The final volley from the American Legion color guard, many of them friends of the man being laid to rest, reverberated around the cemetery.
And the gentle summer breeze blew softly through the leaves of the stately elms as the haunting, but meaningful, final notes of “Taps” sounded.
Two members of the Minnesota National Guard carefully and precisely folded a United States flag and presented it to the man’s wife of 65 years, with thanks from the government for his service.
Another old soldier had gone home, honored with a time-honored tradition that never fails to impress.
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But there was more to it than that.
The man had lived nearly 90 years in and around the same town and had been captain of the football team as a 1940 graduate.
Like millions of other young men, he went off to war when his National Guard unit was activated, serving both in North Africa and in Italy as a communications specialist. He would crawl under enemy fire, laying wires so that outfits could stay in touch with each other.
He once told me, he could never figure out why one of those bullets whizzing overhead didn’t hit him.
One finally did in February 1944, on the beach at Anzio, and he earned a Purple Heart, of which he was very proud.
He came home from the war, got married in 1947, and like many others his age, started making his way as a civilian. And, like many others who had served in World War II, he was called to active duty from the National Guard during the Korean War. He served until the summer of 1953, but stayed in the National Guard until 1965. He was a patriotic guy and not ashamed of it, his service in the Guard attesting to that patriotism.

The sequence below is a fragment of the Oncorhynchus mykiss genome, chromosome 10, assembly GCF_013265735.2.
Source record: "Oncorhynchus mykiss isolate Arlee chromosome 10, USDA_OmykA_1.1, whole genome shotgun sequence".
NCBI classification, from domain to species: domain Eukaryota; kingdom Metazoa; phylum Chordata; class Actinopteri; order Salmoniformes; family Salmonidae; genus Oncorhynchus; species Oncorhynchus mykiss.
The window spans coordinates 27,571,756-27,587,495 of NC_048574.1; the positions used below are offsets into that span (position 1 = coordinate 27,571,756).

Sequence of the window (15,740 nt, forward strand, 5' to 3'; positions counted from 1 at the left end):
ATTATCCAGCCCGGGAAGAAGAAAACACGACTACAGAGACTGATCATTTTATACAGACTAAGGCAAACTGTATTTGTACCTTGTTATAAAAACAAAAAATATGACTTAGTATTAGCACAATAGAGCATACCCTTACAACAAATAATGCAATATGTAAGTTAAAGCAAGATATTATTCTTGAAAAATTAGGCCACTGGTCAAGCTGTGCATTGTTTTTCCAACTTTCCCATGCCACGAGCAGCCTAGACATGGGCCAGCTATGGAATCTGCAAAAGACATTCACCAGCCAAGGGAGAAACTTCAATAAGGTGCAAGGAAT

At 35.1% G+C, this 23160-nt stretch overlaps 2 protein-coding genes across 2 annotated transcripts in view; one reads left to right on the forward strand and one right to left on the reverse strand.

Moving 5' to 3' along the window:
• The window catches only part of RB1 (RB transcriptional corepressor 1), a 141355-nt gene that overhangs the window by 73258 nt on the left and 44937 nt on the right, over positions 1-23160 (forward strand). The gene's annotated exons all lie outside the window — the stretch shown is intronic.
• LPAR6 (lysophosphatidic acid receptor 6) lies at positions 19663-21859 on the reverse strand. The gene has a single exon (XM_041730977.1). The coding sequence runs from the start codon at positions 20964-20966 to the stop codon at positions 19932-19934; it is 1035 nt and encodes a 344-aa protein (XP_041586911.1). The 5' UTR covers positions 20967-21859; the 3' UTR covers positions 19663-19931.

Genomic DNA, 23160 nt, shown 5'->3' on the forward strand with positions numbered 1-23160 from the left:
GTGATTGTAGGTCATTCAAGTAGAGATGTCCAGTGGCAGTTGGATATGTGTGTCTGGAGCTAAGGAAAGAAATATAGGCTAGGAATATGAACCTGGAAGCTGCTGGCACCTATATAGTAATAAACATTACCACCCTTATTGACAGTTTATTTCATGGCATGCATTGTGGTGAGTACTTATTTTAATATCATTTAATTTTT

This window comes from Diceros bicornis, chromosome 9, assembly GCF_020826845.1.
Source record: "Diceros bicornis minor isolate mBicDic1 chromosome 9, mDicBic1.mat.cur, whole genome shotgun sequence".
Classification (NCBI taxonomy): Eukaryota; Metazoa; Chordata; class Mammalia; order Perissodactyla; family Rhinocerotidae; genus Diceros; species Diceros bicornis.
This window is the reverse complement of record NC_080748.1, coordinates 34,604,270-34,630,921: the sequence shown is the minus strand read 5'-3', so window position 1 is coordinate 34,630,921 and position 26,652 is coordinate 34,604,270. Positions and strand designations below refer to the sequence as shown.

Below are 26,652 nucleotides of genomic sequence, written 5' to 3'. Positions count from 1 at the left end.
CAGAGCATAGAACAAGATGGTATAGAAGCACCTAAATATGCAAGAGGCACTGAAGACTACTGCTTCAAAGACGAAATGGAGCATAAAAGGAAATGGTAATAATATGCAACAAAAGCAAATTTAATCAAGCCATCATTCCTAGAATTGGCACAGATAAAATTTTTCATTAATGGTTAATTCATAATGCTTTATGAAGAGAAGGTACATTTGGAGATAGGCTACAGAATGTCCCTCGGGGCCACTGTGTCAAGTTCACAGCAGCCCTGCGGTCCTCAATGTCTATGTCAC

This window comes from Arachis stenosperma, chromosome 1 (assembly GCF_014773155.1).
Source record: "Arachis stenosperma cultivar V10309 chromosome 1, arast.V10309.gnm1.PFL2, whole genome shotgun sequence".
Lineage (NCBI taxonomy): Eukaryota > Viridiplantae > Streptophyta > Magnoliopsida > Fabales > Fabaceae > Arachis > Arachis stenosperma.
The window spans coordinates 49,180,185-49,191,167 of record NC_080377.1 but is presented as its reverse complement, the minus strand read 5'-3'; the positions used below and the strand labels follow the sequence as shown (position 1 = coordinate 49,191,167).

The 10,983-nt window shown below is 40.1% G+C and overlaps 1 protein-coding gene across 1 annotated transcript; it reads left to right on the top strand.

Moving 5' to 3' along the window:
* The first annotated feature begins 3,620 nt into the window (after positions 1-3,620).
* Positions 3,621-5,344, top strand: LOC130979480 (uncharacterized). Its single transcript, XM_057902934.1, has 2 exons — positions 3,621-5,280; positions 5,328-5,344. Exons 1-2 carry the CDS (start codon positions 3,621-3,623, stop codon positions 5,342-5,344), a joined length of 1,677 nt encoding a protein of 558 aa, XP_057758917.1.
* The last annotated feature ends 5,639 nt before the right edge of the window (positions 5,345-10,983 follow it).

He retired in 1978, after 30 years as a rural mail carrier and turned his attention to the serious business of being a grandpa and later a great-grandpa.
And along the way, he took on, and beat, the disease of alcoholism, doing it on his own and then helping others through AA as they tried to recover.
He was a storyteller who liked nicknames, and one of the most knowledgeable historians of his town.
One of those who spoke up at his funeral called him a genuinely nice man and one of the town’s great treasures.
Both of his sons also spoke and said they were proud of their father for beating alcoholism. And one of the sons, who might have had a cross word or two with his father as a teenager, told those in the packed church that his father was twice the man he was, and not the other way around, as the teenager had told his father a few decades ago.
The man’s oldest daughter got up and read a handwritten letter, from about 45 years ago, that the man had written on the day of her wedding, leaving it where she would find it before the ceremony. He wrote that everything would be OK and that he would be there to help if needed.
Roy Howard, of Princeton, didn’t think he was anything special, even though he had served in two wars.
“There are millions more like me,” he once said as we talked about World War II. “We just did what we had to do. And lots of them didn’t come home.”
And you can make the argument that he was right. So many, including you readers, have similar stories. But he was special, as were many others of his time who conducted their lives in a way that made their extended families proud.
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The service ended at the cemetery and we went back to the church where story after story was told about the man whose funeral it had been.
The inescapable conclusion we reached was that it had been a life well lived.